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PwC asked CFOs in Belgium to weigh in on the ways in which the current crisis is impacting their supply chain and their plans for a post-COVID-19 world.
The effects of the current economic crisis due to the COVID-19 pandemic are being felt by businesses across the globe. To gauge their impact on Belgian companies, PwC Belgium has carried out a series of surveys, gathering the opinions of a group of CFOs from different sectors. The results have been published in a set of reports revealing the effects of the crisis on finance, operations, workforce and supply chains.
This report covers the findings on the effects of the crisis on a selection of Belgian companies’ supply chains, and their plans and predictions for a post COVID-19 world.
Each edition of the PwC CFO Survey Series begins with two barometer questions to gauge CFOs’ predictions about the Belgian economy and company revenues over the course of the surveys.
Among respondents to PwC’s CFO Survey 5: Sustainable Supply Chain, 60% collectively believe that the economy will improve moderately or greatly in the next 12 months, a sharp rise compared with a collective 36% in the survey of October.
In line with respondents’ growing optimism in Belgian economic growth in the coming 12 months, they also believe that their revenues will increase. 73% of respondents believe that their revenues will remain stable or increase. Since the first survey results in June, there’s been a steady increase in respondents’ optimism in both their revenues and in economic growth.
have a contingency plan to ensure the continuation of supply.
have accelerated their digital transformation projects in response to the crisis.
don’t believe that their supply chains will become more localised as a result of the pandemic.
have implemented real-time track and tracing or crm software-based supply chain technologies.
It comes as a surprise that despite all the disruption caused by the COVID-19 crisis, only 53% of respondents have a contingency plan to ensure continuation of supply. Our experience shows that the extent of preparedness varies significantly from industry to industry. Companies in sectors already well versed in ecommerce tend to be better prepared than those that had to suddenly adapt. The latter finding themselves with systems not designed for the massive volumes they had to swiftly deal with and accustomed cost-efficiencies no longer available.
To remain fully operational, businesses must pressure test their systems to assess their robustness in the event of increased or decreased volumes.
“Whether the COVID-19 crisis has had a negative or positive effect has varied from sector to sector. For some, demand has risen, leading to increased volumes, but via different channels. Others have experienced sharp decreases. The challenge faced by most companies is how to plan for the future, and how to calculate costs. With the exception of perhaps the pharmaceutical industry, it’s a brave person who dares predict what will happen in the coming months."
- Peter Vermeire, Partner at PwC Belgium
40% of respondents have ramped up their digital transformation projects in response to the COVID-19 crisis. PwC research shows that these projects primarily focus on the front end - the customer - and this has an impact on the supply chain. Companies need to consider integrating buffers should their supply chain be disrupted.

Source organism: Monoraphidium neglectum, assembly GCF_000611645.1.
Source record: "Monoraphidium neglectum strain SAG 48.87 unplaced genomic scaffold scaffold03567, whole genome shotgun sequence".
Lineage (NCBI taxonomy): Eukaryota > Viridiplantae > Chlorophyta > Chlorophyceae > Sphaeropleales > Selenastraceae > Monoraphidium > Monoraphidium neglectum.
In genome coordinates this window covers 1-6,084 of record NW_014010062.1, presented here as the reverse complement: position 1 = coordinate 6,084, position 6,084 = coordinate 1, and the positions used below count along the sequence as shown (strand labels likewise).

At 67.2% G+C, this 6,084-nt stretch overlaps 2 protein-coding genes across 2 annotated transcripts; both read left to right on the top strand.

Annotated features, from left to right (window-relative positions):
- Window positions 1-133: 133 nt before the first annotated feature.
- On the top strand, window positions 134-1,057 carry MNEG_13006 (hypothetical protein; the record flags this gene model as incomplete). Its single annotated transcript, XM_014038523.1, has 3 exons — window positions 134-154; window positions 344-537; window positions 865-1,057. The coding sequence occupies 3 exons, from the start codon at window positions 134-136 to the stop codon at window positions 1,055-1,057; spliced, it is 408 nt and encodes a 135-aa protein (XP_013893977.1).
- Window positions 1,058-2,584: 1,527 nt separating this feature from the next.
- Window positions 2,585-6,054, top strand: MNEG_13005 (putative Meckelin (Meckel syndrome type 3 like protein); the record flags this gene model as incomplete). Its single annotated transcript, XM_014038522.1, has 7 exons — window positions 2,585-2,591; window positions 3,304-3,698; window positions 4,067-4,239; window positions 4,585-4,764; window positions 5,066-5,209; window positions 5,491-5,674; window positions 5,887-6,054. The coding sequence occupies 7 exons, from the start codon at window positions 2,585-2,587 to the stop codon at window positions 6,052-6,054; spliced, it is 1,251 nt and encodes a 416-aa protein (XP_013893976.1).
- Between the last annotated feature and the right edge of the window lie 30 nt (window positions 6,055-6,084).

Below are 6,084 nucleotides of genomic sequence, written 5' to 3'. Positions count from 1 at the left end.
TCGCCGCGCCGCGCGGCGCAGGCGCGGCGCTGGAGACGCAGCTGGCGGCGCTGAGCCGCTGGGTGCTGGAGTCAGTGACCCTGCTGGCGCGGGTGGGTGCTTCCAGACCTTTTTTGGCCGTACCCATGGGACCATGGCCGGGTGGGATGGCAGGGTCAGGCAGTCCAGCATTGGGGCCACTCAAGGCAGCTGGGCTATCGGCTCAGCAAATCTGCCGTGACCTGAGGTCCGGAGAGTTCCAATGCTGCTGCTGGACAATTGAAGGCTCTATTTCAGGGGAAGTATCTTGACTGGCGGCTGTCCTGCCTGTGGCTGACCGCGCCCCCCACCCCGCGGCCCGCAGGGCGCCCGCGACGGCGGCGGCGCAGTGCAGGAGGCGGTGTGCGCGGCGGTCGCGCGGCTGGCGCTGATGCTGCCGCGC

A knock-on effect of prioritising digital transformation projects is that other investments have been delayed. For example, in a hospital, the massive demand for face masks will likely lead to the delay of less urgent projects such as upgrading an operating theatre. This, in turn, puts pressure on the supply chain as demands change. Nowhere is this more evident than in the retail and consumer goods sector. Many stores had to temporarily close their doors as they were unable to handle the digital ordering process.
The need to build resilience in such turbulent times is reflected in almost half of the companies implementing programmes to strengthen their supply chains in the event of further disruption.
In line with the findings in previous questions, most respondents are still lacking an integrated approach to their supply chains. With only 20% scoring on either integration with customer relationship management (CRM) or real-time track and tracing, there’s clearly still some way to go for many Belgian companies to optimise their supply chains.
Whereas warehouse management systems are of fundamental importance (87% have implemented such systems), companies that have integrated real-time track and tracing and customer relationship management into their supply chains will have greater resilience in the long term.
A surprising 80% of respondents believe that things will go back to normal, post-pandemic. An unexpected result in view of the fact that consumer habits will almost certainly have changed permanently, even when the high streets return to normal. The shift to ecommerce is unlikely to revert back to former levels, and the volumes of goods bought online will increase.
It’s worth noting that the sector in which a respondent works will have influenced their answer. B2B companies are more likely to predict ‘business as usual’, whereas B2C businesses will anticipate having to make changes.
“Global supply routes have been interrupted during the crisis, forcing companies to localise their supply chains. This has highlighted the need to increase resilience and reduce dependence on a single country or supplier. While many US and European manufacturers are now looking into moving production closer to their customer base, our survey shows that Belgian companies do not anticipate having to take such measures in the short term. However, they will not escape this trend of increasing regionalisation, and will need to adapt to this new reality.”
- Jochen Vincken, Parter at PwC Belgium